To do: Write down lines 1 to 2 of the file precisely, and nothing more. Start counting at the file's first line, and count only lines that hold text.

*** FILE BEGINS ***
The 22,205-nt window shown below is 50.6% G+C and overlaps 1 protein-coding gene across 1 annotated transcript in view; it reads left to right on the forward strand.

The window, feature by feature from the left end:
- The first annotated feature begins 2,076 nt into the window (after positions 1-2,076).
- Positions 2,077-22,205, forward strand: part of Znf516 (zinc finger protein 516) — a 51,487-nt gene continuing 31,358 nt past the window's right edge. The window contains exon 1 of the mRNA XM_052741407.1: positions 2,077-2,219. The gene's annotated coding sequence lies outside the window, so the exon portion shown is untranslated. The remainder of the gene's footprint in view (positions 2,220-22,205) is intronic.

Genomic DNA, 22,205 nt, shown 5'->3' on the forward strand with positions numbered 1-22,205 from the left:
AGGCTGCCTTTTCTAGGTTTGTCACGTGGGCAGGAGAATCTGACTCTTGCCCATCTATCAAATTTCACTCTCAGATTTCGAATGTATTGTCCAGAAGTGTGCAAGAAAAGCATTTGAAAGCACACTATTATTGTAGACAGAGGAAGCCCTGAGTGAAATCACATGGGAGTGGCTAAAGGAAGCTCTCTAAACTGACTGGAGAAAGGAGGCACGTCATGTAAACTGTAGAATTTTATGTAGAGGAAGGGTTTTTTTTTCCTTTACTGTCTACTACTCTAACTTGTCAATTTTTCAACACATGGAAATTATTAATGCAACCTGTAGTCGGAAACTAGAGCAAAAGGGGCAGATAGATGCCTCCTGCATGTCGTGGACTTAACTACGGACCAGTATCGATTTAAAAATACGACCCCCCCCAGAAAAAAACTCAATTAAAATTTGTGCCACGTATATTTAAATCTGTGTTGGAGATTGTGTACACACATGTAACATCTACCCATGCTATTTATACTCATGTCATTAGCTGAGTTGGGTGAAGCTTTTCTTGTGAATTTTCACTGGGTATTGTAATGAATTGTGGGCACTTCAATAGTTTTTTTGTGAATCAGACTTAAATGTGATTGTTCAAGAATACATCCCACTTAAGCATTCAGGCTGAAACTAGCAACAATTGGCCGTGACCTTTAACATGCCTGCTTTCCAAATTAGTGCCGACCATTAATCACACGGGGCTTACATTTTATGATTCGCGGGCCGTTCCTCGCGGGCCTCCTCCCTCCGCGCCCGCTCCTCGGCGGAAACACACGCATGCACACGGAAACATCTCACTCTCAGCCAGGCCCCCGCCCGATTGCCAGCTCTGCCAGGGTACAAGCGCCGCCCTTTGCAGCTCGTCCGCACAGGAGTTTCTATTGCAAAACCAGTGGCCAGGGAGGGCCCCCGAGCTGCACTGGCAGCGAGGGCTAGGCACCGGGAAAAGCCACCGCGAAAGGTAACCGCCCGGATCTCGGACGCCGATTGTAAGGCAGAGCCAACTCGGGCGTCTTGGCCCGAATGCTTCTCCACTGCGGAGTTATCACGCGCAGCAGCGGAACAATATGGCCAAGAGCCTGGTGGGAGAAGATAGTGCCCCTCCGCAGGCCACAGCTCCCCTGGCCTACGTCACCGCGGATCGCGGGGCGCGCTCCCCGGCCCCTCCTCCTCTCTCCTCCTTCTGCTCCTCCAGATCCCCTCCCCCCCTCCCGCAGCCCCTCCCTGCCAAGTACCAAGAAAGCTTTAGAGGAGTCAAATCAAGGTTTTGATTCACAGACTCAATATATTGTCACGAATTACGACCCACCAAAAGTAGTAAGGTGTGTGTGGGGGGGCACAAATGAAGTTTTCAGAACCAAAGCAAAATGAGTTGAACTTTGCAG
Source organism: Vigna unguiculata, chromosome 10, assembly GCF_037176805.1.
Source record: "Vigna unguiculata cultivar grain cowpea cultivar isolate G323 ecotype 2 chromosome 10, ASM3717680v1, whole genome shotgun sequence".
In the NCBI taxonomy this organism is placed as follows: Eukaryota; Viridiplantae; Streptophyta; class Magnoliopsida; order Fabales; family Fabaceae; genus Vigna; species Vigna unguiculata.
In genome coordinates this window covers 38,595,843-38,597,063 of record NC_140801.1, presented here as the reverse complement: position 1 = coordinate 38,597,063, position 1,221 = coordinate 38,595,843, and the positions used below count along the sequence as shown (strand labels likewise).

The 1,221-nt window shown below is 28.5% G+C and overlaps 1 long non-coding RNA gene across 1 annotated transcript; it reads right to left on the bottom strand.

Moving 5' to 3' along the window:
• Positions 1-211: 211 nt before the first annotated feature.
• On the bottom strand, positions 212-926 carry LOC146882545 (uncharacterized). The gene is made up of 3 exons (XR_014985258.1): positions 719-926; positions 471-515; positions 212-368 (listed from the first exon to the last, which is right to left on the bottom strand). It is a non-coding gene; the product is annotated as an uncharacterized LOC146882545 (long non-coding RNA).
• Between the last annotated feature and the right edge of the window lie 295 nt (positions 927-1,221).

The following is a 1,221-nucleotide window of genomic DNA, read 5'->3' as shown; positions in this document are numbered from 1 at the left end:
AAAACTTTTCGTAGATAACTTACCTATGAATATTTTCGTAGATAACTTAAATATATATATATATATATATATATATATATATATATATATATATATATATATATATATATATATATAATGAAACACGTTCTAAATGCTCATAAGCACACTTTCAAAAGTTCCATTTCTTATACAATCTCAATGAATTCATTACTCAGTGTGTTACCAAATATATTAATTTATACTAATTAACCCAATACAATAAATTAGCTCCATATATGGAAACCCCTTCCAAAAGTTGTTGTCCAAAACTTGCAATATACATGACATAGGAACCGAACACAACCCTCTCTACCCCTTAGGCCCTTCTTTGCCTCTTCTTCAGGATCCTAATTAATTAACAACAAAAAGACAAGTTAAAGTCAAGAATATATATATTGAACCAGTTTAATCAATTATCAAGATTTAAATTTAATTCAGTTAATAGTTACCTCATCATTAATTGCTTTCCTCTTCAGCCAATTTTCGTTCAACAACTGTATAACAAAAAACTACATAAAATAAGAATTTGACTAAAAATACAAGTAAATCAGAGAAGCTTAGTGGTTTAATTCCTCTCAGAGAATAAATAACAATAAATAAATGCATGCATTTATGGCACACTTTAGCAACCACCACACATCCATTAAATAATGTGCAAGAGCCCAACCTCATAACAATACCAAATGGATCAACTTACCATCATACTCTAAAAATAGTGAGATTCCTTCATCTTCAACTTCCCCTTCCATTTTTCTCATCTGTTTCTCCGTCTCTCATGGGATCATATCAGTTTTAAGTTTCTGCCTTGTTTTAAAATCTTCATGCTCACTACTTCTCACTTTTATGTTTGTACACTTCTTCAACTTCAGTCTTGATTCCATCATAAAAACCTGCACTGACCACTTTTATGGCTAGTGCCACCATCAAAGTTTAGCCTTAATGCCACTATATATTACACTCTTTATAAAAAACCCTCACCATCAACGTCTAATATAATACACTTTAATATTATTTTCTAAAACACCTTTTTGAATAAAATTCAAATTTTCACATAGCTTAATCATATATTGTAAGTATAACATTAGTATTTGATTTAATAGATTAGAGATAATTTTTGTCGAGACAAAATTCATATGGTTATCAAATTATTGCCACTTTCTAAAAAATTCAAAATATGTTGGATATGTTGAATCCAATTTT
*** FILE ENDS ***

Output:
The 22,205-nt window shown below is 50.6% G+C and overlaps 1 protein-coding gene across 1 annotated transcript in view; it reads left to right on the forward strand.

The window, feature by feature from the left end: